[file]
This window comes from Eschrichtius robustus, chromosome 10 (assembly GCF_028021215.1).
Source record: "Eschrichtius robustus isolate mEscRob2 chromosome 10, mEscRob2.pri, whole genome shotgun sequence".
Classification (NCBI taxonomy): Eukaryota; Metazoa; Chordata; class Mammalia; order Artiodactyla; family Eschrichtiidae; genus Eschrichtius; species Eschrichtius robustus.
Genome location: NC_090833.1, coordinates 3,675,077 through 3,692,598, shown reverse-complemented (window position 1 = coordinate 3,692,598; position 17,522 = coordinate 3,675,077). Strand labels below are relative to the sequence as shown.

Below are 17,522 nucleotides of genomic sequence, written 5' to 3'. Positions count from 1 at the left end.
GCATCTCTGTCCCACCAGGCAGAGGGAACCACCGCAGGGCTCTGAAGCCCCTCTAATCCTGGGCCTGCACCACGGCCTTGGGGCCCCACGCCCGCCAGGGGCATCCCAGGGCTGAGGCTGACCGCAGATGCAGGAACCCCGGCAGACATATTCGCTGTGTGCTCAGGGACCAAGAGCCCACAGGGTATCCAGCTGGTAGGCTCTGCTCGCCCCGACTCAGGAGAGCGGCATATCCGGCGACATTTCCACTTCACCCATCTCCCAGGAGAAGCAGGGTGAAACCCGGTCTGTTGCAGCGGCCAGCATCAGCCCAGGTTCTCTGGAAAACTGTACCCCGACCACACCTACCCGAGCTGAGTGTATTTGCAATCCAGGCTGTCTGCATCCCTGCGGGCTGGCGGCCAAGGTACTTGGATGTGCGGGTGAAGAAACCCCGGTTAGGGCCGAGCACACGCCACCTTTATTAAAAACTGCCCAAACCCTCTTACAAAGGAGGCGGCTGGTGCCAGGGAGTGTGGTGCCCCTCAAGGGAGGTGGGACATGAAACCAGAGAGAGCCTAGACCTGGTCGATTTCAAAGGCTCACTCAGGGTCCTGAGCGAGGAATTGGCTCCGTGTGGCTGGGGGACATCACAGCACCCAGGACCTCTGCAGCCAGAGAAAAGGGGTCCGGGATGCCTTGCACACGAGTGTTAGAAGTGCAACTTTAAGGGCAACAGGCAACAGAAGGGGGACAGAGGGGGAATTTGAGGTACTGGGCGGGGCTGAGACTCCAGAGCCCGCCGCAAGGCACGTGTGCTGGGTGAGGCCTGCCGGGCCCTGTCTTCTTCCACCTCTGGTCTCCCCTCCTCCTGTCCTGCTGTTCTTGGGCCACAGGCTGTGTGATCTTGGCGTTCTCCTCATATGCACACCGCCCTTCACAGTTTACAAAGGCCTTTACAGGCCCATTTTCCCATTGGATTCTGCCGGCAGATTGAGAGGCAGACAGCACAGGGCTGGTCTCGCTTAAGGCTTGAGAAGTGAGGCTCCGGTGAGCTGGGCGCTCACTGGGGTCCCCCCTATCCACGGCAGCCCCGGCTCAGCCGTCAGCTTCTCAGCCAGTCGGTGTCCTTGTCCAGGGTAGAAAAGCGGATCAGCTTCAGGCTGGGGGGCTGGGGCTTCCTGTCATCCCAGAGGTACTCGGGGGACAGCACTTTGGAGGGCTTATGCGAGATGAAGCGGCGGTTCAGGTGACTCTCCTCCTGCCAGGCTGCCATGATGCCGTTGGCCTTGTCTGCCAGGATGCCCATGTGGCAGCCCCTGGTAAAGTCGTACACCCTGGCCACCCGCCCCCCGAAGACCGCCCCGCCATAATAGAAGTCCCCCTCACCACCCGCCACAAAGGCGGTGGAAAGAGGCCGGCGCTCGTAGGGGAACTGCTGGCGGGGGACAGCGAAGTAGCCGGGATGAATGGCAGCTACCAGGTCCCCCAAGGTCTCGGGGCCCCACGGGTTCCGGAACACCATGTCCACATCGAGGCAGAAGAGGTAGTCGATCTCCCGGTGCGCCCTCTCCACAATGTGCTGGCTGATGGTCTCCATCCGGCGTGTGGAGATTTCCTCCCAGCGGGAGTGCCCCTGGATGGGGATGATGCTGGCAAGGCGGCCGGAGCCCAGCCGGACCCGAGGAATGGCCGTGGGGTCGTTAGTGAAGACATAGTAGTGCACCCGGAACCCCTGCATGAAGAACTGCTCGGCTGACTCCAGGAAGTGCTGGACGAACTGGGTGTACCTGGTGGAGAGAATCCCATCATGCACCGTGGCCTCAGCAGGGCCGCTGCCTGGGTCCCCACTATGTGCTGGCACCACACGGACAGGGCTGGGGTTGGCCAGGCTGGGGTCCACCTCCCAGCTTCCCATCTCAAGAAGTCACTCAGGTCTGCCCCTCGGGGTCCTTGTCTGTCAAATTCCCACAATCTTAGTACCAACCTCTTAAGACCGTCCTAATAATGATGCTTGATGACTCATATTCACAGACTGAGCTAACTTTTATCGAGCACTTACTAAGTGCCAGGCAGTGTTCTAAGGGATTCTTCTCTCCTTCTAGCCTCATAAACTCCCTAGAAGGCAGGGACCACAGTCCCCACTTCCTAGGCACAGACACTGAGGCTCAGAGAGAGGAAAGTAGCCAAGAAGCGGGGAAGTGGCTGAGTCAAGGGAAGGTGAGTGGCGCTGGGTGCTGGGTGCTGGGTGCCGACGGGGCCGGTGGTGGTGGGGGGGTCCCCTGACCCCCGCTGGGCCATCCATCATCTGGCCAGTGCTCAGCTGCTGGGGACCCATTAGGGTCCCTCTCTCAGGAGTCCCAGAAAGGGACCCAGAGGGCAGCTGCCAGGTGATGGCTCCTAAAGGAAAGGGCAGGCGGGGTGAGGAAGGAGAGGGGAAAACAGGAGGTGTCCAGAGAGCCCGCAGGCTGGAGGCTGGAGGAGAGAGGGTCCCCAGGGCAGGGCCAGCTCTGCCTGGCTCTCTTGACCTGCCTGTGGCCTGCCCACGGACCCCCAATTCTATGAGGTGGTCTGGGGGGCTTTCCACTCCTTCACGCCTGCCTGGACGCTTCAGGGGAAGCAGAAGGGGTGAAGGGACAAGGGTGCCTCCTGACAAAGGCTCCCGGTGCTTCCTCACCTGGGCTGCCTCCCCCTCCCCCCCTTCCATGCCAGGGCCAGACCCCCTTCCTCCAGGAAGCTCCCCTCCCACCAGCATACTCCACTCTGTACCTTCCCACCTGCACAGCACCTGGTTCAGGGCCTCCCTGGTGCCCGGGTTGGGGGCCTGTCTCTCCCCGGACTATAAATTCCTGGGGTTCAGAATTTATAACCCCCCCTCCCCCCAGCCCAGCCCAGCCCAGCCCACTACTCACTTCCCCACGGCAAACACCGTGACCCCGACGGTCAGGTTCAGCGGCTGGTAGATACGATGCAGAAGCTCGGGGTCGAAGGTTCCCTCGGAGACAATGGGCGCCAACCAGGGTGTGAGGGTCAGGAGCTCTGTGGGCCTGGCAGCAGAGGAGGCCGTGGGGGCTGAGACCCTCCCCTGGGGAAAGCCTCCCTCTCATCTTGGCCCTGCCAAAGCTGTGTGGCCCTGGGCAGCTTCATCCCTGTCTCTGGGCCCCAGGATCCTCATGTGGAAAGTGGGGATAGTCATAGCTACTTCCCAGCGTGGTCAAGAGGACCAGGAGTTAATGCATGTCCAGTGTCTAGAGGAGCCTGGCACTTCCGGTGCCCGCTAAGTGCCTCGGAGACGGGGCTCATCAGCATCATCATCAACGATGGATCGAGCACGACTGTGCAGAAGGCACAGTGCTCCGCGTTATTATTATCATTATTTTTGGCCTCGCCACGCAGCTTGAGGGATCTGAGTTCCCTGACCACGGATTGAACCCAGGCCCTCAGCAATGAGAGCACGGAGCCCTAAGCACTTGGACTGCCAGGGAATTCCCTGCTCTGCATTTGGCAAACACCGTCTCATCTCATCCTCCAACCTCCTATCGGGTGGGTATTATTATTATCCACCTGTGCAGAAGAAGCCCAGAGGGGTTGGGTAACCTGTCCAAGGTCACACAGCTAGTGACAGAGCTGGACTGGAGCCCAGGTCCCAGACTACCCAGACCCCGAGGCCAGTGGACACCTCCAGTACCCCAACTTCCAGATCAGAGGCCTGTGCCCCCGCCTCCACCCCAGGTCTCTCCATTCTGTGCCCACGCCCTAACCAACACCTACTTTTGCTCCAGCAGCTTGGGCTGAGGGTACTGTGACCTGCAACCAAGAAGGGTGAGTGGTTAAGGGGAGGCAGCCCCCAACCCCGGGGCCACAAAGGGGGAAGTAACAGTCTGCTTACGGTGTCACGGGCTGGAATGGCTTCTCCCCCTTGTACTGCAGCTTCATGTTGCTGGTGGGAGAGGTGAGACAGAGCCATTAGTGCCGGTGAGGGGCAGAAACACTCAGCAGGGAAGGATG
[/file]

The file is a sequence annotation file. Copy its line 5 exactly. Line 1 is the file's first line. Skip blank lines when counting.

Below are 17,522 nucleotides of genomic sequence, written 5' to 3'. Positions count from 1 at the left end.